Apple (NSDQ: AAPL) appears to have closed the loophole that kicked off the iOS location-tracking affair, releasing a promised software update that will limit the size of the data stored on one’s iPhone related to recently visited locations.
After two researchers publicized findings that the iPhone contains a file that keeps a record of everywhere its owner travels, Apple waited a week to address the uproar. It has now followed through on the promise it made last week in an FAQ published for iPhone owners to fix the iOS software so that only a limited amount of location-related data is stored on the phone. In addition, that data will no longer be backed up to iTunes when the rest of the phone’s data is backed up, and if an iPhone owner turns off all location services, the file will be deleted.
Last week Apple explained that it never actually tracked iPhone owners: the location-related data was confined to the phone and backup files on a Mac or PC, and the company said it was only a record of cell towers and Wi-Fi hotspots that iPhone owners had recently passed by. That kind of data does help smartphone users get a precise fix on their location more quickly than if the phone didn’t have access to the cache, but Apple acknowledged that its location services didn’t need THAT much data, and vowed to fix what it saw as an oversight. Still, the damage was done, as while some of the hotspots tracked by the file may have been miles away from one’s position, plenty of others simply were not and produced an eerie record of recently-visited areas.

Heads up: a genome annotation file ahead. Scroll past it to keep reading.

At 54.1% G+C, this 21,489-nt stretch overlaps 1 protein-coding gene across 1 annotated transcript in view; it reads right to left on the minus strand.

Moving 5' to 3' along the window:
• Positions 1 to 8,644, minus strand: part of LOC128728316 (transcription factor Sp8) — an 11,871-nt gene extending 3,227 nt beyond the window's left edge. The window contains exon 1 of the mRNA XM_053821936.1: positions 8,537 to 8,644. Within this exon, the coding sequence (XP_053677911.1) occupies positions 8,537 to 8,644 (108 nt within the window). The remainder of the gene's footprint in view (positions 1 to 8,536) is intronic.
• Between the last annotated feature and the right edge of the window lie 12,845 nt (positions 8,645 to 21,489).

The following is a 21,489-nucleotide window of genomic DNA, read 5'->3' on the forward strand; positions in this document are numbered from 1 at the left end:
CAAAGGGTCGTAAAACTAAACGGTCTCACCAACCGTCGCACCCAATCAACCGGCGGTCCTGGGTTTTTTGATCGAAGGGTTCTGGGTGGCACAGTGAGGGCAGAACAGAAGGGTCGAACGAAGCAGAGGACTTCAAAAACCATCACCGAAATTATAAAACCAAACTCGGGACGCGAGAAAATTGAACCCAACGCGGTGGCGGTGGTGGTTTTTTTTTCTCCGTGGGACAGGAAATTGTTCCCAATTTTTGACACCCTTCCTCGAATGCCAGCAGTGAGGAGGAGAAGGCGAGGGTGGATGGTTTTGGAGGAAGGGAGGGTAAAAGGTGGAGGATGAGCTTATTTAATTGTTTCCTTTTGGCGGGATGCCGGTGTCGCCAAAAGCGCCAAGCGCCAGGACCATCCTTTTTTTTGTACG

The affair might not be totally over, as the inevitable lawsuits ensued and Apple is scheduled to appear before a Congressional hearing next week on smartphone privacy issues. But iPhone owners looking to better protect their privacy can download the update through iTunes, and more information is available here. Apple also released a separate download that corrects the same issue for iPhone owners on CDMA networks like Verizon.